3. Consider lifestyle changes that promote liver health if you are at risk or have certain liver conditions. “If you have certain risk factors for developing liver disease (excessive alcohol use, obesity, diabetes, high blood pressure, high cholesterol) or have liver injury, this is an opportunity to make changes in these risk factors so that your liver does not get further injured,” Dr. Patel says.

In other words, you may want to cut back on the amount of alcohol you drink and work with your doctor to devise a treatment plan for conditions like diabetes, high blood pressure, or obesity.

4. Eat liver-friendly foods. Dr. Patel notes that the Mediterranean diet has been linked to a reduced risk of fat forming in the liver (which could potentially damage your liver and lead to disease). The Med diet emphasizes plant-based foods (think: fruit, veggies, whole grains) and healthy fats including olive oil, nuts, and avocado. It's important to note that the Mediterranean diet is not a weight-loss or "quick fix" diet—it's meant to be a lifelong, healthy eating plan.

If you need help adopting this eating style, consider seeking out the help of a registered dietitian.

5. Check your medications. Dr. Patel shares that LiverTox is a free resource that lets users check whether a medication has damaging liver effects. Importantly, though, you should check with your doctor before you stop taking any prescribed medications.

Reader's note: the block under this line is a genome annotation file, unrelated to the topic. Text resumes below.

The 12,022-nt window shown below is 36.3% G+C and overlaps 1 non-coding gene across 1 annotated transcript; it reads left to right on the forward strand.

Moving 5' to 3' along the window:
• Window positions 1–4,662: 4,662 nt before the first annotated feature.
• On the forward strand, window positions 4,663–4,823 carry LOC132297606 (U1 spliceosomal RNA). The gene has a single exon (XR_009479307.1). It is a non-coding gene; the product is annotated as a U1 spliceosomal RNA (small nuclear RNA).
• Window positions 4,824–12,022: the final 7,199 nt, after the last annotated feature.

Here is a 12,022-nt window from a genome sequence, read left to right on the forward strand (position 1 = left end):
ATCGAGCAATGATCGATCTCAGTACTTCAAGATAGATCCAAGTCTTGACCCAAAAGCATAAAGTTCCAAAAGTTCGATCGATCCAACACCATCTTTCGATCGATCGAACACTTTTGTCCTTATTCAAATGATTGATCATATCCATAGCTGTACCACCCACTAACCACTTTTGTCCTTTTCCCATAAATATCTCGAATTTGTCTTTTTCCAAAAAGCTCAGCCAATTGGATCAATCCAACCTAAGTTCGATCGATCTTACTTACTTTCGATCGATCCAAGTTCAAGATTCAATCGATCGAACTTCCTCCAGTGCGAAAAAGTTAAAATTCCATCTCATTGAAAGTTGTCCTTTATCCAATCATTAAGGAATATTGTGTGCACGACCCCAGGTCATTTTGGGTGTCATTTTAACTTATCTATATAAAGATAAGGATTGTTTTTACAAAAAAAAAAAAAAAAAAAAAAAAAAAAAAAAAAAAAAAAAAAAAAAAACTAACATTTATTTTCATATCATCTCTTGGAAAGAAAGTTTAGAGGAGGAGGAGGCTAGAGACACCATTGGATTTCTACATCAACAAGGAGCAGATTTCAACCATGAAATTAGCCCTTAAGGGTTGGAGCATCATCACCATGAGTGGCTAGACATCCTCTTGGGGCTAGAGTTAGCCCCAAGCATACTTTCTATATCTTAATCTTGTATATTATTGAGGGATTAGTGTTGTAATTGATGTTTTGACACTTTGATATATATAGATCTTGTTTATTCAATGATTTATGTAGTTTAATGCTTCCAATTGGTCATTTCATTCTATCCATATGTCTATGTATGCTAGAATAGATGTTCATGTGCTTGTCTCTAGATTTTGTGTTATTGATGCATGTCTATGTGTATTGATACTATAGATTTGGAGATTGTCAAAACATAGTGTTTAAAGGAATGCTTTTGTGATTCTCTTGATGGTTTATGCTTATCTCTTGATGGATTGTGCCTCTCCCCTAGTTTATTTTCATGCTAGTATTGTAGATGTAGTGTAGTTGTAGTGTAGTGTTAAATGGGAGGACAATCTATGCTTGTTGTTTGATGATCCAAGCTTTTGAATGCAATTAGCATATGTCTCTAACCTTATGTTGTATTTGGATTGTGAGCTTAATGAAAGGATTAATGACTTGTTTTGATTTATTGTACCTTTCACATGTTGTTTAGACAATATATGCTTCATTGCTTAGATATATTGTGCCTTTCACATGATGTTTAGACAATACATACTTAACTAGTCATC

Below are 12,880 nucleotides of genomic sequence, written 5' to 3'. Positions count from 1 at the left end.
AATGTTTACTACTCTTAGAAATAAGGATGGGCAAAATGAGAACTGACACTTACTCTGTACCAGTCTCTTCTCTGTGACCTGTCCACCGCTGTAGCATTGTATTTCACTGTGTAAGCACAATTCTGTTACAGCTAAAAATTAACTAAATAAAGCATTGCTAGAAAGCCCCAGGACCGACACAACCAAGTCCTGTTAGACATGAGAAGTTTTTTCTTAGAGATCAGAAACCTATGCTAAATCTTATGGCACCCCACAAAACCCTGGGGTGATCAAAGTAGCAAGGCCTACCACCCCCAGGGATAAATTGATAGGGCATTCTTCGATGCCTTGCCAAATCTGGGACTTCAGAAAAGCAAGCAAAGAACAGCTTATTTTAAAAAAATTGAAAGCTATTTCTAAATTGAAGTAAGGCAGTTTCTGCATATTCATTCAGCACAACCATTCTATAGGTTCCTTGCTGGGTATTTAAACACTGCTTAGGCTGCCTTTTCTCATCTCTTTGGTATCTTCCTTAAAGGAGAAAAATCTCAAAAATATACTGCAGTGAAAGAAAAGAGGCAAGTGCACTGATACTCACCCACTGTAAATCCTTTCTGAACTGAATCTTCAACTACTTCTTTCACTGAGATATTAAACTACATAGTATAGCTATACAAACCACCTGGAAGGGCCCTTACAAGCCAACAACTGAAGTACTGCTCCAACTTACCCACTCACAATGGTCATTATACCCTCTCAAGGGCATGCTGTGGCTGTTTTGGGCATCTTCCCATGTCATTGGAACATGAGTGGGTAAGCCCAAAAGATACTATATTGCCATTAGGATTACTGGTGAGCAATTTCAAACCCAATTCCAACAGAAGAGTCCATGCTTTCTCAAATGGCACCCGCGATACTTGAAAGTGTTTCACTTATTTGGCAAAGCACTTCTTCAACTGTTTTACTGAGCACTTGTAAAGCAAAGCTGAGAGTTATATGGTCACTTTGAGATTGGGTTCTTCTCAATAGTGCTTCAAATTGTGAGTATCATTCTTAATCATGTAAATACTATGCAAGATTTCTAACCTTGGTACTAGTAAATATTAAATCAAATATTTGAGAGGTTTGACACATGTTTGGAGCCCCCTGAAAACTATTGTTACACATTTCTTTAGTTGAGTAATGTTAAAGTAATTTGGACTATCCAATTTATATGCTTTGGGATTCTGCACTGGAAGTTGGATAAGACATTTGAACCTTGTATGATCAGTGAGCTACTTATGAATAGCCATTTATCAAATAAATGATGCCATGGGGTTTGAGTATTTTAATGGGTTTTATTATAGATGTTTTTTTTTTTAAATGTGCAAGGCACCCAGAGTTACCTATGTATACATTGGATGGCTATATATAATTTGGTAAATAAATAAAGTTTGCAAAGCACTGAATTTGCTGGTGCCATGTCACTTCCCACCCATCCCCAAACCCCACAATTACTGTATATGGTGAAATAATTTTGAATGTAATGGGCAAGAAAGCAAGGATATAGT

Is there a difference between a liver detox and a liver cleanse?

“Commercially, a detox is meant to rid the liver of toxins at a molecular level and may include medications,” Dr. Dibba says. “A cleanse is meant to use healthy foods for the same purpose.” 

How often should you get a liver cleanse?

If by liver cleanse you mean taking supplements meant to "detox" or "cleanse" your liver, the answer is short and sweet: Never.

The best thing you can do for your liver is to eat health foods and strive to live a healthy lifestyle—both support your liver health and help this hardworking organ do its job.

The takeaway

Taking over-the-counter liver detox supplements generally isn't advised, but "natural liver cleanses" (meaning: eating healthy foods, limiting alcohol, and managing conditions that may negatively affect your liver health) are always a good idea.

You may also consider booking an appointment with your doctor to determine the state of your liver health and to work together on a plan to optimize your diet and lifestyle habits to support your liver.

—reviewed by Jennifer Gilbert, MD, MPH